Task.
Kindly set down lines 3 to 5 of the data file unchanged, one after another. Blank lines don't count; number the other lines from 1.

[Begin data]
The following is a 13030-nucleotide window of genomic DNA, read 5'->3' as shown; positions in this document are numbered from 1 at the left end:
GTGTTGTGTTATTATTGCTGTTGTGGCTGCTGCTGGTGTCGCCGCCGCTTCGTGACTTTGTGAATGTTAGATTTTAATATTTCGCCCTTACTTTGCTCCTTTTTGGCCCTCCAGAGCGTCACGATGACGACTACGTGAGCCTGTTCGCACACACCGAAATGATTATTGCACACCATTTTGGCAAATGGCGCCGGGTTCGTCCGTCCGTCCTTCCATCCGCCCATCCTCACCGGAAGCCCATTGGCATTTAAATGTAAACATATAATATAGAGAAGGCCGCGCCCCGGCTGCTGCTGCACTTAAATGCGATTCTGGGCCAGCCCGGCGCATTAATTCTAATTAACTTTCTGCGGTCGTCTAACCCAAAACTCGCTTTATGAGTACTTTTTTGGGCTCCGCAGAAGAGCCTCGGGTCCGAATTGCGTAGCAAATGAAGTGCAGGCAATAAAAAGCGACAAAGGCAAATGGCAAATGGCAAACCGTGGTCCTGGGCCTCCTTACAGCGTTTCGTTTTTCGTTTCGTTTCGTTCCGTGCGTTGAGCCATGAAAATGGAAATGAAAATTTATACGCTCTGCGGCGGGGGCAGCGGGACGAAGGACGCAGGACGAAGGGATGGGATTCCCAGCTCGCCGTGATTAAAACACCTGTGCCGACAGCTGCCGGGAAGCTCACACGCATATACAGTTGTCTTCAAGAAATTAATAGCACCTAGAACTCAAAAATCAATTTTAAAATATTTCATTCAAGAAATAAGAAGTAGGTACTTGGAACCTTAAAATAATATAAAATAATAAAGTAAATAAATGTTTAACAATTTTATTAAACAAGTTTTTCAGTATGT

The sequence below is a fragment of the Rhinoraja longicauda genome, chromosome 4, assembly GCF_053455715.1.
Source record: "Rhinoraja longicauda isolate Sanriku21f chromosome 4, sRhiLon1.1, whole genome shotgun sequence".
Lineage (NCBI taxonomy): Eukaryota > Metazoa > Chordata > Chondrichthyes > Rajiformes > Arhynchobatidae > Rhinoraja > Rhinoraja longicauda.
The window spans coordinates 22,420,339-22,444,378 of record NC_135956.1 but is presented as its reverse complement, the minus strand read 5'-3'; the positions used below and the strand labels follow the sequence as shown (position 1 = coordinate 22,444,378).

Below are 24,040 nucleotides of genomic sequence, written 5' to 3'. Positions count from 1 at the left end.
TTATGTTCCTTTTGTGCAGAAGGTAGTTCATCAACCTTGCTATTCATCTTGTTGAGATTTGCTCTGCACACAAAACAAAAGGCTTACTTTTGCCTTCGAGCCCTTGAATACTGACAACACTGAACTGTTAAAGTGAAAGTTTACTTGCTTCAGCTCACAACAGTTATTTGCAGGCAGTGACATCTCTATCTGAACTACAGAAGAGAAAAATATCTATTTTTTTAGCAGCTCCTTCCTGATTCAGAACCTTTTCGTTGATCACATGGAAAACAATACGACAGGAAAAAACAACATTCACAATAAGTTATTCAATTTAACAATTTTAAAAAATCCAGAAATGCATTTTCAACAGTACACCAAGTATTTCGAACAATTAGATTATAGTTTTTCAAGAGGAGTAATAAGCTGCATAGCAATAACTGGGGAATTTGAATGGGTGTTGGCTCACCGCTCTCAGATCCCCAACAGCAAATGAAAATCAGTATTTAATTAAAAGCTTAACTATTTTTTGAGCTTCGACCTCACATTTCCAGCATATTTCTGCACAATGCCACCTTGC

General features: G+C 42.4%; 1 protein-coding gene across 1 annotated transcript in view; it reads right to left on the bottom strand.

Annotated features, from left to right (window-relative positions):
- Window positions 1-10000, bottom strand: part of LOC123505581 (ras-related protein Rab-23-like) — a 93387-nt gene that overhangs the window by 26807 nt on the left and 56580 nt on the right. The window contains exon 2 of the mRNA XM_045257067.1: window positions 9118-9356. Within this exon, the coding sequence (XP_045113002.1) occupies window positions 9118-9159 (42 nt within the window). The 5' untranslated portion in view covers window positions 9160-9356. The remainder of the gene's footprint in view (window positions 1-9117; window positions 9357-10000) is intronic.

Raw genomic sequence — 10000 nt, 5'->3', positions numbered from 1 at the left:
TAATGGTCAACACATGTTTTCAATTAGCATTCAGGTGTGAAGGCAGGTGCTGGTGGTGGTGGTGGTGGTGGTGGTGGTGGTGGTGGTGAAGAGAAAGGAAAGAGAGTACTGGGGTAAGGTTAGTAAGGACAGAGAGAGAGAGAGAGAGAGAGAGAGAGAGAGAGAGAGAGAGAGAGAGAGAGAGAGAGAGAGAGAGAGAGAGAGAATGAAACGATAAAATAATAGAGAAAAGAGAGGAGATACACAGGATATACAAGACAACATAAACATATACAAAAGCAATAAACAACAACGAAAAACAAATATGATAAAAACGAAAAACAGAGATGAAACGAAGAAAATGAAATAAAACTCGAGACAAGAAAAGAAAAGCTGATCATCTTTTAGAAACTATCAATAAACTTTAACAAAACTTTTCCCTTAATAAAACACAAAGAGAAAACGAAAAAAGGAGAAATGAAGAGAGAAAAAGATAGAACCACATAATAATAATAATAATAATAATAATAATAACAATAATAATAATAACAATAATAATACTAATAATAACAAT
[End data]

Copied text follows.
The sequence below is a fragment of the Rhinoraja longicauda genome, chromosome 4, assembly GCF_053455715.1.
Source record: "Rhinoraja longicauda isolate Sanriku21f chromosome 4, sRhiLon1.1, whole genome shotgun sequence".
Lineage (NCBI taxonomy): Eukaryota > Metazoa > Chordata > Chondrichthyes > Rajiformes > Arhynchobatidae > Rhinoraja > Rhinoraja longicauda.